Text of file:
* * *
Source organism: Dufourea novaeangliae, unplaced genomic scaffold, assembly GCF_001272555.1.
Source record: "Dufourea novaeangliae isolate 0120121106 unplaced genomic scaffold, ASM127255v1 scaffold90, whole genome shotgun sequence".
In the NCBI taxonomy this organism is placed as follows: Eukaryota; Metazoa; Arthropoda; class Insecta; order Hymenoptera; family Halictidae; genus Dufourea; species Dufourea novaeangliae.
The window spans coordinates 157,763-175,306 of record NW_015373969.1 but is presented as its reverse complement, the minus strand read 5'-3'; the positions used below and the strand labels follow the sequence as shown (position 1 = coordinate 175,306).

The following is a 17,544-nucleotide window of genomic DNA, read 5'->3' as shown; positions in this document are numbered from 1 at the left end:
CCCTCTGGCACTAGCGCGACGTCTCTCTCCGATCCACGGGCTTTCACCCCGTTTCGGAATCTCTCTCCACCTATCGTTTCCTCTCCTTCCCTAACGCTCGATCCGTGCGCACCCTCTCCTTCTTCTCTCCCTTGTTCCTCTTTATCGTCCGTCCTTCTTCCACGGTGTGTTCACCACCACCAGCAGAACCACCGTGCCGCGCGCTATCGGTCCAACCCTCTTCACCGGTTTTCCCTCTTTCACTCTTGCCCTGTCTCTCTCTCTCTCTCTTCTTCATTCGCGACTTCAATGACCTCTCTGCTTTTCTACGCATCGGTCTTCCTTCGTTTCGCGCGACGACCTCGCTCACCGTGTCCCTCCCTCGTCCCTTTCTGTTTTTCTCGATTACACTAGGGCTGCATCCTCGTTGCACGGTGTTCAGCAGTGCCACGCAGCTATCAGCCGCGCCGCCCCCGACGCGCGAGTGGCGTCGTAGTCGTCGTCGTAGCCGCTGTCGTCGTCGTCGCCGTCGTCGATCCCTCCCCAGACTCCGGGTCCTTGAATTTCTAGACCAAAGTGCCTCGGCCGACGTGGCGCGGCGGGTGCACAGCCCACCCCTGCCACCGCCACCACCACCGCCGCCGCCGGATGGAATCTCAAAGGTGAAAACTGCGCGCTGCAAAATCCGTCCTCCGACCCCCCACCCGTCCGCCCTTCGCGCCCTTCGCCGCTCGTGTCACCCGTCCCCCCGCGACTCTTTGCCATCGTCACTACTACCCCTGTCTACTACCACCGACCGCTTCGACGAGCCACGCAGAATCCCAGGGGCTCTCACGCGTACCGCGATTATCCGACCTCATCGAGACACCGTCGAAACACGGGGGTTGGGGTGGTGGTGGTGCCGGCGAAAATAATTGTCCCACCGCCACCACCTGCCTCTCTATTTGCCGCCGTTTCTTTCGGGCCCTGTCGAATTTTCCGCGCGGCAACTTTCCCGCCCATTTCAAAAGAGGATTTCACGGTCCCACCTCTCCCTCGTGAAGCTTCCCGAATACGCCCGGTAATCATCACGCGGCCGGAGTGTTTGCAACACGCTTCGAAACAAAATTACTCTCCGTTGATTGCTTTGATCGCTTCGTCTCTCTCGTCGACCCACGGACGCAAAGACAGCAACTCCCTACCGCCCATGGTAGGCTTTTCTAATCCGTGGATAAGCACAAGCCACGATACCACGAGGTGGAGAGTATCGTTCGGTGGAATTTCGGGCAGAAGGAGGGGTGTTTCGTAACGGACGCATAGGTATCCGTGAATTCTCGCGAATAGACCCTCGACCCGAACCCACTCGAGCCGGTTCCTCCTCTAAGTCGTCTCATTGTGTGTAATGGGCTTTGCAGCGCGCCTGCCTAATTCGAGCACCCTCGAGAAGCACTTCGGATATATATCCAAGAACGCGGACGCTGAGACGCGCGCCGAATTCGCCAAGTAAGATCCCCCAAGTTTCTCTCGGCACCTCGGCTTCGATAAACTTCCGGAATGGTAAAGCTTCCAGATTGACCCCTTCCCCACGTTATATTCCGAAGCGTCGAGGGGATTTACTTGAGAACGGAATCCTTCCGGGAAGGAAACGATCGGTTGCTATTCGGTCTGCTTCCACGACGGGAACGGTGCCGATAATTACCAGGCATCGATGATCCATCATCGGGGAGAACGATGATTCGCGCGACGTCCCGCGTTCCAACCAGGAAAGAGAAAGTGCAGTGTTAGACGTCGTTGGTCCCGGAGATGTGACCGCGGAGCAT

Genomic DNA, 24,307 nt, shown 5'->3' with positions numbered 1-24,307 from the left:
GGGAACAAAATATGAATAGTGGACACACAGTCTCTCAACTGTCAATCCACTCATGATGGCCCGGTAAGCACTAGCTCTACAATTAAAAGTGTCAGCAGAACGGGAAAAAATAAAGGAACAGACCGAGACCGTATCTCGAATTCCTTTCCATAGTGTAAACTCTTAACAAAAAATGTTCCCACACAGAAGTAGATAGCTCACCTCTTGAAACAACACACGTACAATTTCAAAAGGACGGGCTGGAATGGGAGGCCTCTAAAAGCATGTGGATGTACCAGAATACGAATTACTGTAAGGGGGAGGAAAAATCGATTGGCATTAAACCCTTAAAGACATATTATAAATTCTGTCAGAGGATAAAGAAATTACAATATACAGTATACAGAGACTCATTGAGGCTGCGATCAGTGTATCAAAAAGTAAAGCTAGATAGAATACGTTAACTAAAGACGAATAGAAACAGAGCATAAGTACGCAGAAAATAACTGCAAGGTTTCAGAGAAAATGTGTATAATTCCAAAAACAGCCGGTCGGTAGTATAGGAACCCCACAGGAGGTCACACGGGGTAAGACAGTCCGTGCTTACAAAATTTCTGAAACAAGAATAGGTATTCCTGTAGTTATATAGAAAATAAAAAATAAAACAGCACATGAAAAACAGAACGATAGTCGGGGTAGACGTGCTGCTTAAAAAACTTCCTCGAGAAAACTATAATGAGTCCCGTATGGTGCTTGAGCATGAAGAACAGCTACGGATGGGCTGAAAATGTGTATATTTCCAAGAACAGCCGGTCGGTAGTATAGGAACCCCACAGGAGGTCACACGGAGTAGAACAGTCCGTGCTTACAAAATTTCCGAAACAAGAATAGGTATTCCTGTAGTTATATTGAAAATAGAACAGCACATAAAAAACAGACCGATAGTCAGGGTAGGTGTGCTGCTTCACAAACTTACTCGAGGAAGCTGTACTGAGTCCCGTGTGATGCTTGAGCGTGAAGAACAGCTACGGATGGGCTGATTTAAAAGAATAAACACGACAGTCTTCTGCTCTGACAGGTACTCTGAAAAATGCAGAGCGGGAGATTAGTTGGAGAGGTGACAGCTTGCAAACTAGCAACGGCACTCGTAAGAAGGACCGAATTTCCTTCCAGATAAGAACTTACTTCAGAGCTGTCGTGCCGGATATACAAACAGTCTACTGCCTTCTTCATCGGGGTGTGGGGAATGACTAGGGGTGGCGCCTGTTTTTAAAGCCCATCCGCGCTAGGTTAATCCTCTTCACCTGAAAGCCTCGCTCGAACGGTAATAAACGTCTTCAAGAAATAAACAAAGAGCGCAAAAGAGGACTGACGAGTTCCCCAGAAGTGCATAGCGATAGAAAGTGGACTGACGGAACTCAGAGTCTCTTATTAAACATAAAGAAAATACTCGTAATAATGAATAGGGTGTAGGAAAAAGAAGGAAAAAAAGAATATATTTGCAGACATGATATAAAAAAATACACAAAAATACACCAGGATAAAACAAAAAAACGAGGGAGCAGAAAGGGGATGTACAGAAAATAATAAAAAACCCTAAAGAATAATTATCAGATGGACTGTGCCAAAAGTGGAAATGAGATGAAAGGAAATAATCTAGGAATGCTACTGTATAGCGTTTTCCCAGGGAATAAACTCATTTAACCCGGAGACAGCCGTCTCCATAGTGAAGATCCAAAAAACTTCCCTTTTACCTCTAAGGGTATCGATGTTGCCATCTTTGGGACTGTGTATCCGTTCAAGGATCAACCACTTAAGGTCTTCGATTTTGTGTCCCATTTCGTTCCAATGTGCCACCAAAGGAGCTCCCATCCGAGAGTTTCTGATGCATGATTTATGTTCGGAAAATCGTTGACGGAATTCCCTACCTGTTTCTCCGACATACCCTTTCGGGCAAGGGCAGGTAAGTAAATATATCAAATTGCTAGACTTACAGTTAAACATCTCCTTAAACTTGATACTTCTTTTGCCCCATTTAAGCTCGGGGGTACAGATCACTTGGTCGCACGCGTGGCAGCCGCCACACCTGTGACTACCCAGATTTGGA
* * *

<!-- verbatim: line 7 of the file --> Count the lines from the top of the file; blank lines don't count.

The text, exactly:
Genomic DNA, 24,307 nt, shown 5'->3' with positions numbered 1-24,307 from the left: